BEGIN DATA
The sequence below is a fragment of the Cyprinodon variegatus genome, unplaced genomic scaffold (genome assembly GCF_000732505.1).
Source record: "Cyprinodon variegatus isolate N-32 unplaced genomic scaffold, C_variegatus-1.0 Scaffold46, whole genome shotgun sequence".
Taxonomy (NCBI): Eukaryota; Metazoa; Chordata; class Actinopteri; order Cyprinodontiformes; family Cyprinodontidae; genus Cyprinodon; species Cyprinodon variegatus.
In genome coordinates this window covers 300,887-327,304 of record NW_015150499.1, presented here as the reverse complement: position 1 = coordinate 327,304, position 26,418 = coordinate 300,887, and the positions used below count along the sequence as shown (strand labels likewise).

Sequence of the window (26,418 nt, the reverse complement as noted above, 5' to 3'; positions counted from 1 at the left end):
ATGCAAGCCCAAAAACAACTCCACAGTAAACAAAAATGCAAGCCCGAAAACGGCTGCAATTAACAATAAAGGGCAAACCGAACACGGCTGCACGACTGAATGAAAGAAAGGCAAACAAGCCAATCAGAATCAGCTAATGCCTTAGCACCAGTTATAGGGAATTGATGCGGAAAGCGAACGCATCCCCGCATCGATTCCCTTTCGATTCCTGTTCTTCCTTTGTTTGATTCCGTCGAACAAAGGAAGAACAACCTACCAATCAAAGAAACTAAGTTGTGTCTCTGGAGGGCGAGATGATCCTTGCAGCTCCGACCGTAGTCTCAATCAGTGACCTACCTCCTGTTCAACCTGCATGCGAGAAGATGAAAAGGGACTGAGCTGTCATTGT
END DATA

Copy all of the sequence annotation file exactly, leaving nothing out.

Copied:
The sequence below is a fragment of the Cyprinodon variegatus genome, unplaced genomic scaffold (genome assembly GCF_000732505.1).
Source record: "Cyprinodon variegatus isolate N-32 unplaced genomic scaffold, C_variegatus-1.0 Scaffold46, whole genome shotgun sequence".
Taxonomy (NCBI): Eukaryota; Metazoa; Chordata; class Actinopteri; order Cyprinodontiformes; family Cyprinodontidae; genus Cyprinodon; species Cyprinodon variegatus.
In genome coordinates this window covers 300,887-327,304 of record NW_015150499.1, presented here as the reverse complement: position 1 = coordinate 327,304, position 26,418 = coordinate 300,887, and the positions used below count along the sequence as shown (strand labels likewise).

Sequence of the window (26,418 nt, the reverse complement as noted above, 5' to 3'; positions counted from 1 at the left end):
ATGCAAGCCCAAAAACAACTCCACAGTAAACAAAAATGCAAGCCCGAAAACGGCTGCAATTAACAATAAAGGGCAAACCGAACACGGCTGCACGACTGAATGAAAGAAAGGCAAACAAGCCAATCAGAATCAGCTAATGCCTTAGCACCAGTTATAGGGAATTGATGCGGAAAGCGAACGCATCCCCGCATCGATTCCCTTTCGATTCCTGTTCTTCCTTTGTTTGATTCCGTCGAACAAAGGAAGAACAACCTACCAATCAAAGAAACTAAGTTGTGTCTCTGGAGGGCGAGATGATCCTTGCAGCTCCGACCGTAGTCTCAATCAGTGACCTACCTCCTGTTCAACCTGCATGCGAGAAGATGAAAAGGGACTGAGCTGTCATTGT